Email communication never came with an instructions manual. Back in the day, email was a great way to communicate, quick, easy and free. These days email is a huge drain on our productivity. It’s now an essential requirement for businesses and organisations to develop policy and guidelines around the different communication mediums and specifically the use of email to effectively communicate. What is acceptable in one organisation may not be acceptable in another, it all depends on the nature of the business and the culture.
The answer to the question “when is it not ok to reply to an email” is – it depends. It comes down to productivity vs. politeness. Whether you work for yourself or you are an organisation, set the criteria upfront as to the expectations of how you want email to be handled. No one likes to be ignored however, with the volume of email in our inboxes these days it is often a physical impossibility to answer every email we receive. A good rule of thumb is if you can flick a reply within one sentence then get it done and answered – even if the response isn’t favourable. This way at least you aren’t leaving the sender hanging and you will most likely stop the next 4 follow up emails arriving. Try to avoid further discussion by leaving doubt or open ended questions, get to the point politely and hit the send button.
To help receive a reply as the original sender, remember to keep your emails short and to the point. If the answer can’t be written in one sentence, pick up the phone and get the response that way. Always consider making a call over email when trying to schedule an appointment or checking somebody’s availability.
When should you definitely reply?
The answer – it’s your call. If you are a service based business then you should as part of your quality service provide a timely reply to customers or potential customers. These days most people with a pending service question are impatient and are looking for an immediate response, if they can’t get it from you, then they may just look elsewhere. Many companies these days have auto responders in place to acknowledge these requests; this buys some time to reply to the request properly. For all other email, the decision to reply depends on the nature of the content. If you have specific types of email that you have deemed as requiring a definite response, ensure this is communicated to your team or your customers especially if you made a written guarantee.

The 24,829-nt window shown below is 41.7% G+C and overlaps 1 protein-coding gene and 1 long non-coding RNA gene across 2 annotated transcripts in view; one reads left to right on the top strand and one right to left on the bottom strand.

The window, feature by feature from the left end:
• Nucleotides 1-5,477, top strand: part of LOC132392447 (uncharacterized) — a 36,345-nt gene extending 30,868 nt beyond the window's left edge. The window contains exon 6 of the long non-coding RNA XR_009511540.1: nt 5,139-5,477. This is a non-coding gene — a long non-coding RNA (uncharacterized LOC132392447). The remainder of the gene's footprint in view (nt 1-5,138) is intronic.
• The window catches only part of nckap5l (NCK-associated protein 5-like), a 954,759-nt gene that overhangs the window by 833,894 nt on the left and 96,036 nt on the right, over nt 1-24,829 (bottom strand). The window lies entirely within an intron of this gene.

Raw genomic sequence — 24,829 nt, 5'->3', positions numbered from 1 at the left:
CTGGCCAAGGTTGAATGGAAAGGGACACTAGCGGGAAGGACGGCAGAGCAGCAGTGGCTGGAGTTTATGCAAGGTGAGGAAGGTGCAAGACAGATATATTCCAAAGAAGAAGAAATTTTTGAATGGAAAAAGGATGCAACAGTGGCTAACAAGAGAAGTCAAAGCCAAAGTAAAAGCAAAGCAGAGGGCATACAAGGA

Is there acceptable etiquette around responding to emails – or is this still being determined?
Email is generally not considered the appropriate communication media for fast turnaround responses and on the whole, most people accept that as the norm. It is sometimes necessary to inform others of the average or expected response time, this can quite easily be added to the bottom of all email in the form of a P.S. or Please Note. There will never be one size fits all for email, the same for there will never be one way to write a Facebook post. To reduce the burden and volume of emails, try to eliminate as many as possible in the first instance. Consider the amount of emails that you send, generally the more that you send the more you will receive. Look at your personal use of email and see where you can make improvements such as the length of your emails, the number of CC’s in the email and is there a better more effective way to communicate your message– maybe pick up the phone occasionally.
I’ll finish with this quote from Simon Sinek – Start with Why
“Emails are like rabbits, they reproduce at an exorbitant rate”
If you would like to learn how to increase your personal and business productivity including which online tools will suit you and your business then take action NOW! Contact Wendy on 0407 967715 Email; firstname.lastname@example.org
Wendy helps business owners and their teams to implement high impact systems to supercharge their personal and business efficiency. With her experience in developing procedures and business process training, Wendy now applies strategies to clients’ individual situations, including systemising their business. By taking away the overwhelm and complexity, Wendy teaches a more practical and straight forward process adapted to the modern day workplace, achieving outstanding results.